24. Kenyon-Coyote (Mel Kenyon): The history of this 1970 Coyote chassis is unknown before July 1971. After Mel Kenyon's Kuzma was wrecked during the 1971 Indy 500, Mel and Don Kenyon acquired this chassis and it was raced by Wally Dallenbach, Roger McCluskey and Mel Kenyon later in 1971. It was progressively modified over the next three years by Don Kenyon and Eldon Rasmussen, and by 1974 Donald Davidson suggested that it should be called a Coyote - Kuzma - Kenyon - Eagle - Rasmussen. Raced at the Indy 500 by Mel Kenyon in 1972, and by Bob Harkey in 1973 and 1974, and also raced by Kenyon at a few short track races in 1973. It returned to the Speedway in 1976, but Kenyon crashed during practice. Last seen at Ontario later in 1976. History then unknown until 2013, when it was in Bob Boyce's collection (Michigan City, Indiana), still exactly as it had appeared at Ontario.
  25. Brabham BT32 ['1'] (Johnny Rutherford): New for Jack Brabham at the 1970 Indy 500 as Motor Racing Developments's #32 Gilmore Brabham entry. Brabham qualified 26th and finished 13th. Driven by Lee Roy Yarbrough at the California 500 in September, where it was sponsored by Norris Industries and tended by mechanic Roy Billington. It was sold to the Michner Industries/Patrick Petroleum team part way through 1971, replacing the 1966 Eagle that driver Johnny Rutherford had used earlier in the season. Driven again by Rutherford in early 1972, and then by Swede Savage later in 1972 after Rutherford moved to the Gerhardt team. It was not seen again after the end of 1972. At some point it was acquired by the Indianapolis Motor Speedway Museum, and according to Aaron Lewis, it was in the basement for many years awaiting its turn to be restored.
  26. McLaren M16A [3] (Gordon Johncock): McLaren Cars at the 1971 Indy 500 for Denny Hulme (#85). Raced by Gordon Johncock at Pocono 500 1971. Believed to have been sold to George Walther for his son David "Salt" Walther after the 1972 season and, as far as can be determined, this is the car that Walther was racing when he had his huge accident at the 1973 Indy 500. The wrecked car was kept by Walther, reputedly in his living room, but was sold to the Henry Ford Museum in 2012 to be part of an exhibit on racing safety.
  27. Kuzma-Kenyon 71 (Roger McCluskey): New for the 1970 Indianapolis 500, and fitted with a turbo Ford engine for Wally Dallenbach to use briefly in practice as Lindsey Hopkins' #6 Sprite entry. Chief mechanic Jack Beckley then left the team, and Don Kenyon took over his role. The #6 Kuzma was then presumably the car driven by Mel Kenyon at Michigan in July, and at Ontario in September. The #6 car then became Roger McCluskey's regular Kuzma-Ford during 1971, finishing third at Michigan in July, and second at Phoenix in October. McCluskey drove it at a few short track races in 1972, and it was also his unused spare car at the 1972 Indy 500.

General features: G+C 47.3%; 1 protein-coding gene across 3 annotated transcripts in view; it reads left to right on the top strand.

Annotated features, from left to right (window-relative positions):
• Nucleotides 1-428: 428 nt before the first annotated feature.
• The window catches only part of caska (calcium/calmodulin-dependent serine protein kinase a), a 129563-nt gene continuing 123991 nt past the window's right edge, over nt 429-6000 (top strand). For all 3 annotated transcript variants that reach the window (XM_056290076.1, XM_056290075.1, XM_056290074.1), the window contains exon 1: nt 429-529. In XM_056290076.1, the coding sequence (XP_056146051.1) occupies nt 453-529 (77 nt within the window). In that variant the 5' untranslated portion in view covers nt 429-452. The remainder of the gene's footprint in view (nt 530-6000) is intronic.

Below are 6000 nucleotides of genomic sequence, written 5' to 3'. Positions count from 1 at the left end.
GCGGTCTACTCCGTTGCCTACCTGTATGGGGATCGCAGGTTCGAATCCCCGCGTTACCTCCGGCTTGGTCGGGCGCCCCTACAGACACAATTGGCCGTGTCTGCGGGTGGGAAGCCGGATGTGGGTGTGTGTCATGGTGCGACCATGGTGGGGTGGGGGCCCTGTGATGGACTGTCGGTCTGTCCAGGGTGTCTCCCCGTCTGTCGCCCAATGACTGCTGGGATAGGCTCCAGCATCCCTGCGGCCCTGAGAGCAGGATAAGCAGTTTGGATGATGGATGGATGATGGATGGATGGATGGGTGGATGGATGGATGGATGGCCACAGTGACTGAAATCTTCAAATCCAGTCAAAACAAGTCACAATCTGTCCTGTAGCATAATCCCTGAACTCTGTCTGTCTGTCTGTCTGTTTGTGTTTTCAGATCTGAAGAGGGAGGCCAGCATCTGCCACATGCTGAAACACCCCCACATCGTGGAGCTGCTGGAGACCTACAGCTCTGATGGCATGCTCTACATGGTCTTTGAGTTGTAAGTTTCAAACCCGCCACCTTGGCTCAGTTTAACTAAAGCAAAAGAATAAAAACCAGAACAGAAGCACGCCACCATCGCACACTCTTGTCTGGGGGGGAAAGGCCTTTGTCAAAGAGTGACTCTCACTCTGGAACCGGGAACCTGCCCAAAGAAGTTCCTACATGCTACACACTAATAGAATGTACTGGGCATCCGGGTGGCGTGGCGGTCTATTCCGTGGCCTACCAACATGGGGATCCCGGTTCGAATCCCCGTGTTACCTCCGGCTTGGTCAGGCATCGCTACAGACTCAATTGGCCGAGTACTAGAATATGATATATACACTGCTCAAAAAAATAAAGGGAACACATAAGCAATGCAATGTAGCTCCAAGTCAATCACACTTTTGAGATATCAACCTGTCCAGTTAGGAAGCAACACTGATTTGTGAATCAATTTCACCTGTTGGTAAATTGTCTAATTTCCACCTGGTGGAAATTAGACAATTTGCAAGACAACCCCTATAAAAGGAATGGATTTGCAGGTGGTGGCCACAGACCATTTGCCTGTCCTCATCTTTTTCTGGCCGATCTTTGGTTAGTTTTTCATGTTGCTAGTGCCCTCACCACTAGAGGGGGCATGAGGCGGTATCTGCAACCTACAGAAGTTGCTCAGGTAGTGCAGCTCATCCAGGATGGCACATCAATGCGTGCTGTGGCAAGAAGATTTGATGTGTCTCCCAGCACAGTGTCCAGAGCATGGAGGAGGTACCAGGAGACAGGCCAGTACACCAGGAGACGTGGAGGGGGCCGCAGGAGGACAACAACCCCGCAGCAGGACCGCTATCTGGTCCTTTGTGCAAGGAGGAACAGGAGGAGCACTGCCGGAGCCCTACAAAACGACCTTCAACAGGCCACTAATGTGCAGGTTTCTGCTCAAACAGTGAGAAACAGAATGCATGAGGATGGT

28. Gerhardt 69 (Bruce Walkup): New wedge Gerhardt for Myron Caves team for 1969. Although announced in February 1969, the Caves Buick wedge was not expected to race until the Indy 500 and the team's older car was used by Jigger Sirois in the early-1969 races. The car actually missed the Indy 500 as it was still being put together in chief mechanic Bob Higman's garage in Romney, Indiana, and it first raced by Jim McElreath as the #14 Quaker State Spl at Trenton in July 1969. It was then the #74 Gerhardt driven by McElreath, Arnie Knepper and Sam Sessions in 1970. McElreath could not qualify the car at the 500 that year, where photographs show a very exaggerated wedge shape. Caves had heart surgery in June 1970 and his team disappeared until Ontario 1971 where the car was entered as the #37 Caves Buick with Bruce Walkup in the seat. Lee Kunzman qualified this car for the 1972 Indy 500, and it was raced later in the season by McElreath, Johnny Parsons Jr and Greg Weld. The Caves Buick team was wound up at the end of 1972, and the subsequent history of their wedge Gerhardt is unknown.
  29. Gerhardt 68/69 (Greg Weld): A late-1968-style Gerhardt that first appeared as part of the Federal Automotive team at the 1969 Indy 500 as the #31 Federal Engineering entry for Bobby Johns. Johns did not qualify and Bud Tingelstad took over the #31 for the rest of 1969. This car returned to Indy in 1970 as Federal's #31 Stearns Transi-Tread entry with Paul Brooks as chief crew for driver Jim Malloy who qualified. The 1969 car is presumed to be the #31 car from then until the team disappears at the end of 1971. Subsequent history unknown until Hurricane Charley in August 2004 damaged a building in Florida, revealing the little-known car collection of real estate developer Walter Medlin. The #31 Gerhardt, in apparently original condition, was visible in pictures of the damaged building. In April 2007, the car was pictured on an open transporter on Interstate 65 heading north of Nashville, TN. With it were the 1979 Cicada and an unidentified #99 car. Rumoured to be in a private museum in Indianapolis (and the I-65 through Nashville is exactly on the route from Florida to Indianapolis).